from the it's-just-a-form-of-distribution dept
Earlier this year, we wrote about Kevin Kelly's fascinating look at the movie industries of India, Nigeria and China, which represent the three largest film industries in the world. Yes, all three are larger than the US. And all three are places known for extremely widespread "piracy." Given that Hollywood insists that "piracy" kills the movie industry, it certainly seemed worth noting that these three countries had hugely thriving movie industries despite (or perhaps because of) widespread infringement.
The Economist has an article looking much more closely at the Nigerian movie industry, known as Nollywood, which produces an astounding 50 new movies every week. Now, some will immediately point out -- correctly -- that these are much lower budget than our traditional Hollywood picture, but apparently, many of the movies have pretty good plots and acting -- and they seem to be doing pretty well across all of Africa (not just Nigeria). In fact, the report notes that the infringement may be a big part of why Nigerian films are so successful:
The merchants curse the pirates, but in a way they are a blessing. Pirate gangs were probably Nollywood’s first exporters. They knew how to cross tricky borders and distribute goods across a disparate continent where vast tracts of land are inaccessible. Sometimes they filled empty bags with films when returning from an arms delivery. Often they used films to bribe bored guards at remote borders. The pirates created the pan-African market Mr Akudinobi now feeds.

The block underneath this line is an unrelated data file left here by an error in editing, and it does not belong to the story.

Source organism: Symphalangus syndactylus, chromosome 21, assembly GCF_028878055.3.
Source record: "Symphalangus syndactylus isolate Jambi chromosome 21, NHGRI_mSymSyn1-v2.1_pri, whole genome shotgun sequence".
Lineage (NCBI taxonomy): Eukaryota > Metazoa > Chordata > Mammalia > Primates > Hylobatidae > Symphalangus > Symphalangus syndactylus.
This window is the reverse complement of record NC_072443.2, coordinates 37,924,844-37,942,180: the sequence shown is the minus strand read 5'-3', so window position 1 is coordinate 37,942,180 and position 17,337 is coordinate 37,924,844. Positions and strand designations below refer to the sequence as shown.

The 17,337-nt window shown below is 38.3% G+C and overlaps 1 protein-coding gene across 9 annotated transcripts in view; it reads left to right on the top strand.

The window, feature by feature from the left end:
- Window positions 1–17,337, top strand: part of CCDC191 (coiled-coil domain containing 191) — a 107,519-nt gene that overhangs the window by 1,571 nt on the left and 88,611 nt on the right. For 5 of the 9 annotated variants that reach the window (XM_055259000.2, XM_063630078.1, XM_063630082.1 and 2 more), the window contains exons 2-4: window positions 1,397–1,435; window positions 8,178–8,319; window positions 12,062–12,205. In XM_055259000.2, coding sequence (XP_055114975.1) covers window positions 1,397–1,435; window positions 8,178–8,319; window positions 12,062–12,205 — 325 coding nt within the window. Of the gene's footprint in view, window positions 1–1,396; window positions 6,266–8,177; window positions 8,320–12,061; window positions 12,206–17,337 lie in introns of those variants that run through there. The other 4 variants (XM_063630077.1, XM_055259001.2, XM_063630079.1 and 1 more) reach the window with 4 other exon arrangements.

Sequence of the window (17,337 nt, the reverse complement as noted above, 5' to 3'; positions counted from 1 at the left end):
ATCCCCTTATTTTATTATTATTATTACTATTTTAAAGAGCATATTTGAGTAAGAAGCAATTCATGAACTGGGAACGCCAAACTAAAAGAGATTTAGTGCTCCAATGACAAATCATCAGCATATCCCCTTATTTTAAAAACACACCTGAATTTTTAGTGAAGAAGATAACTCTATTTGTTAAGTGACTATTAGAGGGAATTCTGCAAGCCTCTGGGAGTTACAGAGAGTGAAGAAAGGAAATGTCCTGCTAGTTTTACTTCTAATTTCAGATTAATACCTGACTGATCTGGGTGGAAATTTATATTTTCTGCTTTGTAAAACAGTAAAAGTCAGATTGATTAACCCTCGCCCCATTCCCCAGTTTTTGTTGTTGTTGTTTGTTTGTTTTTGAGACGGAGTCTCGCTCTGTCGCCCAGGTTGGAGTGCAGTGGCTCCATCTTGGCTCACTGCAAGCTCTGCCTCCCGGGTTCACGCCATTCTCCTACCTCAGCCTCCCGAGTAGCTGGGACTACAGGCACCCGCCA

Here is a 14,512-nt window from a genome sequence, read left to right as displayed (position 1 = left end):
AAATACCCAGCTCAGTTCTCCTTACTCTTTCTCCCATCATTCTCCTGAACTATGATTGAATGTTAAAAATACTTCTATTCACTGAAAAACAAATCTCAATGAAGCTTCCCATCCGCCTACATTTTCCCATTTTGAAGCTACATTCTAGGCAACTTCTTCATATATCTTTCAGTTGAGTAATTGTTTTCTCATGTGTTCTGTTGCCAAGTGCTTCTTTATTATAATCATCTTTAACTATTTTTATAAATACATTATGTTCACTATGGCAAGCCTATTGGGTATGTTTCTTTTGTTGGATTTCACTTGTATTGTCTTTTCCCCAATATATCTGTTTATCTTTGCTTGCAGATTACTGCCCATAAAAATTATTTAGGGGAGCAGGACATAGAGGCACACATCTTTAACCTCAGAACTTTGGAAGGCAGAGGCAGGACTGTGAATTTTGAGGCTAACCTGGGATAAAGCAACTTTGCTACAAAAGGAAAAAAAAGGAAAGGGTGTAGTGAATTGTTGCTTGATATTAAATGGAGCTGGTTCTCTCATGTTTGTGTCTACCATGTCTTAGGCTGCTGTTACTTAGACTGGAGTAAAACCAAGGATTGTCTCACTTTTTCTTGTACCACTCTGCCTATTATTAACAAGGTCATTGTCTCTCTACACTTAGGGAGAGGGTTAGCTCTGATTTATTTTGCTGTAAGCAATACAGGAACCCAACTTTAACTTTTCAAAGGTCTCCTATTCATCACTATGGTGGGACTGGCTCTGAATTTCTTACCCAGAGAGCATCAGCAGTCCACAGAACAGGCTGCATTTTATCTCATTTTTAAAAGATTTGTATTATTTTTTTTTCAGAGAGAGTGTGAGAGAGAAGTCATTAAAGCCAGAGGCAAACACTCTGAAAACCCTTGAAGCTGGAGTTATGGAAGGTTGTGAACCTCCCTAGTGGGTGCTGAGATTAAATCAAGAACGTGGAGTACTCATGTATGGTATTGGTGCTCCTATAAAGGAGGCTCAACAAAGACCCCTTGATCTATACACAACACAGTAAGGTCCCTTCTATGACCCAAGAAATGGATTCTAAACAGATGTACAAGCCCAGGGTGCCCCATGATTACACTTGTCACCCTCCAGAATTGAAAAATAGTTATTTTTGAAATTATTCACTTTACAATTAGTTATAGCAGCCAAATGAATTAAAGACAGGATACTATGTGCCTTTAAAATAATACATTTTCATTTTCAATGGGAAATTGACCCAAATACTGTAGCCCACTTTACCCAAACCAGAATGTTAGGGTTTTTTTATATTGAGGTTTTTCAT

Once again, this is really a recognition of a point that has been many times around here: copyright infringement is often just a more efficient distribution system -- and if you can figure out how to use that distribution mechanism to your own benefit, you can be much better off. In fact, it sounds like many are doing that, and the massive success of Nigerian movies have opened up all sorts of new opportunities for movie makers:
African diasporas in the West pay good money to see films from home. BSkyB, a British satellite broadcaster, and Odeon, a cinema chain, both show Nollywood classics. Consumer-goods companies offer sponsorship deals.
That wouldn't be possible if the movies weren't getting so much attention. On top of that, for those who will continue to claim that the quality of these movies must suck, it appears that the quality is likely to improve. That's because with so much competition, moviemakers are looking to stand out from the crowd, and one way to do that is to improve your product. In other words, just as we've said for years, you've got a situation where competition is leading to innovation and higher quality, even in the absence of copyright protections... Funny, then, that some still insist that without copyright (or without strong copyright enforcement), no movie industry could exist.